Following a hearing and several appeals - including to the Securities and Exchange Commission, which took its final action in December 2002 - Devine was found to have sold viatical contracts without the knowledge of, or authorization from, his previous employing firm. He was suspended for 90 days, fined $34,825 and required to requalify by examination before he could associate with an NASD-registered firm. Devine served his suspension in early 2003, and then reassociated with LaSalle Street where he continued to work until September 2004. During the entire six-year period that Devine was employed with LaSalle Street, the firm allowed him to work from his home, did not place him under any form of heightened supervision and did not conduct a single inspection of his office. LaSalle Street also failed to properly investigate red flags indicating possible misconduct by Devine. Devine made inconsistent disclosures to the firm about his outside business activities and his separate business account beginning in 1999, which the firm failed to follow up on. Further, Devine's production declined precipitously in 2003 and 2004, when his annual compensation from LaSalle Street plummeted from six figures to under $1,000. When questioned by the firm, Devine told LaSalle Street that he was being paid "very, very well" as a political consultant, but that he could not provide details because he was working for the U.S. Government. LaSalle Street did not investigate further.

 

NASD found that while LaSalle Street employed Devine, he operated several fraudulent schemes including one involving the purchase and resale of luxury automobiles, one involving the sale of real estate and another involving an initial public offering. Devine converted the funds he collected from friends, acquaintances and others to his own personal use. None of these schemes was approved by LaSalle Street or known by the firm. Devine's supervisor, Martin, invested approximately $80,000 in two of Devine's schemes, but did not inform the firm of his investment and did not determine whether any LaSalle Street customers serviced by Devine had also invested.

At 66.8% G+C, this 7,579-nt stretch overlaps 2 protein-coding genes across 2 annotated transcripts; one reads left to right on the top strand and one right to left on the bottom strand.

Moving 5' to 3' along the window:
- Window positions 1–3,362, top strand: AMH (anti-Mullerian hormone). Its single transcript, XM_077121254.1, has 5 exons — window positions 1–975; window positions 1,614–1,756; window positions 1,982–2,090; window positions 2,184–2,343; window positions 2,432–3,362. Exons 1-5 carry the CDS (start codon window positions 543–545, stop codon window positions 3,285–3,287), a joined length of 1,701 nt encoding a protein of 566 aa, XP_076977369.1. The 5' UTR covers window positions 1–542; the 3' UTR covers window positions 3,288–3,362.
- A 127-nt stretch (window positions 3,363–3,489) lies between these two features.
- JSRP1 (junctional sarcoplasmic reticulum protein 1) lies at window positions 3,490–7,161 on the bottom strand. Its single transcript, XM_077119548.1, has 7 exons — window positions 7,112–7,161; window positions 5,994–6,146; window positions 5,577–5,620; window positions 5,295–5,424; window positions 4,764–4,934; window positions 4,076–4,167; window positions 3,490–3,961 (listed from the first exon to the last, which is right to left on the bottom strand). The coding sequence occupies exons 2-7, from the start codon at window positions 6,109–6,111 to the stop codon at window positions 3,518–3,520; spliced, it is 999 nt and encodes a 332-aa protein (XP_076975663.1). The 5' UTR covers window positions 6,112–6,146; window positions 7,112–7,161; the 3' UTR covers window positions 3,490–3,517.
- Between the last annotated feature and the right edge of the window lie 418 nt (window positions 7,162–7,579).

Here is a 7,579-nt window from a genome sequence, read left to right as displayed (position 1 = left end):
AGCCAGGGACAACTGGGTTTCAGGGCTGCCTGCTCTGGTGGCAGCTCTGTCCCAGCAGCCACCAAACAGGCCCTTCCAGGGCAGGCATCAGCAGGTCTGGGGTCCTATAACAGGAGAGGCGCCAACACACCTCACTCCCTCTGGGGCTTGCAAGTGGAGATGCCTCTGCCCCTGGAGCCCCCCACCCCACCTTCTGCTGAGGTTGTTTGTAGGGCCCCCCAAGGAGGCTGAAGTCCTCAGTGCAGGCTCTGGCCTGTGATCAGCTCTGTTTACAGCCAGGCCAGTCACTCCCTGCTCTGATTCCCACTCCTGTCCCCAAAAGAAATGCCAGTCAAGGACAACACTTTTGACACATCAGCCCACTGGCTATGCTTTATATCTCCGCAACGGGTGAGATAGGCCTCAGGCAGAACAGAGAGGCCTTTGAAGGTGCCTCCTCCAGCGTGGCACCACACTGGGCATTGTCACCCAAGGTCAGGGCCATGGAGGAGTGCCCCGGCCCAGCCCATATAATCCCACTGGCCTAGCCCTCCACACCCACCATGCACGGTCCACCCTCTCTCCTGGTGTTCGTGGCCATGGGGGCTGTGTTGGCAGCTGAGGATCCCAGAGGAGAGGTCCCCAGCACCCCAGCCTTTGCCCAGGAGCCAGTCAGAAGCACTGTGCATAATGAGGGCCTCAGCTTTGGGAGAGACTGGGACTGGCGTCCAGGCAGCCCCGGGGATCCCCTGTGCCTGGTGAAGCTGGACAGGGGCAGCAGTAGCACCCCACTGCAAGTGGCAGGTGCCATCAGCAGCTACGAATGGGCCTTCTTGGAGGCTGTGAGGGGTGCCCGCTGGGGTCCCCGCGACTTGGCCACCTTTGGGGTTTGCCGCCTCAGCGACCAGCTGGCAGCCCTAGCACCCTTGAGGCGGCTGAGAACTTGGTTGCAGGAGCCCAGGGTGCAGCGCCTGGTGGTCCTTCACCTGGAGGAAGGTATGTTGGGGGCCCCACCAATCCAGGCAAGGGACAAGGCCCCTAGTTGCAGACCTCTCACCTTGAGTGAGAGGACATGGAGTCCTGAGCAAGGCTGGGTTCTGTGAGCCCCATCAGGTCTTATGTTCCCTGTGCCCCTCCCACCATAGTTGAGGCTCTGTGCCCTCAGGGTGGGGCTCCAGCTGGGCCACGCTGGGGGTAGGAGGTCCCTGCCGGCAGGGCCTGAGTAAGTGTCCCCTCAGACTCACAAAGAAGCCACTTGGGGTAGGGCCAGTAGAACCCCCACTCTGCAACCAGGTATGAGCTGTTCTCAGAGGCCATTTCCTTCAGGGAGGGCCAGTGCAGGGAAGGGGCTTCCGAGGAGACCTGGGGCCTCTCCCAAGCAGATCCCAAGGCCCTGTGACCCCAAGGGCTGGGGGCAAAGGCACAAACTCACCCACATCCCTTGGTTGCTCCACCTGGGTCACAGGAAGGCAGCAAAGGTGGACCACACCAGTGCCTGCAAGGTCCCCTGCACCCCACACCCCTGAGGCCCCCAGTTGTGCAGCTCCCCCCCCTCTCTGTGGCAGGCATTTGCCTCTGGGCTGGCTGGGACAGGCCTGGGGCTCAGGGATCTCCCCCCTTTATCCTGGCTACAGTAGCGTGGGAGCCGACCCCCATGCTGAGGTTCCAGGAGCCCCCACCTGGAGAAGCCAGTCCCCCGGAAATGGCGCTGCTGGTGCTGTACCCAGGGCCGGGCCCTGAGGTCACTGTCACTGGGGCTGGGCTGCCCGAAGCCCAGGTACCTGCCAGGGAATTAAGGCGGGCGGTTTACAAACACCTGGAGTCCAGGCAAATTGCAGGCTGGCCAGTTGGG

In addition to its failure to reasonably supervise Devine, NASD also found that LaSalle Street failed to establish an adequate supervisory system and procedures for supervising activities of brokers working in small, geographically dispersed offices, including brokers with disciplinary histories. Other than having a "goal" of inspecting each non-branch office location once every three years, LaSalle Street did not have procedures for supervising brokers like Devine, who were working in remote office locations. Further, LaSalle Street did not provide supervisors with any formal instruction or training, and there was no supervisory manual or supervisory procedures for managers to follow.

 

In settling these matters, LaSalle Street, Devine and Martin have neither admitted nor denied the charges, but consented to the entry of NASD's findings.

 

Investors can obtain more information about, and the disciplinary record of, any NASD-registered broker or brokerage firm by using NASD's BrokerCheck. NASD makes BrokerCheck available at no charge to the public. In 2005, members of the public used this service to conduct more than 4.3 million searches for existing brokers or firms and requested more than 194,000 reports in cases where disclosable information existed on a broker or firm. Investors can link directly to BrokerCheck at www.nasdbrokercheck.com. Investors can also access this service by calling (800) 289-9999.

 

NASD is the leading private-sector provider of financial regulatory services, dedicated to investor protection and market integrity through effective and efficient regulation and complementary compliance and technology-based services. NASD touches virtually every aspect of the securities business - from registering and educating all industry participants, to examining securities firms, enforcing both NASD rules and the federal securities laws, and administering the largest dispute resolution forum for investors and registered firms. For more information, please visit our Web site at www.nasd.com.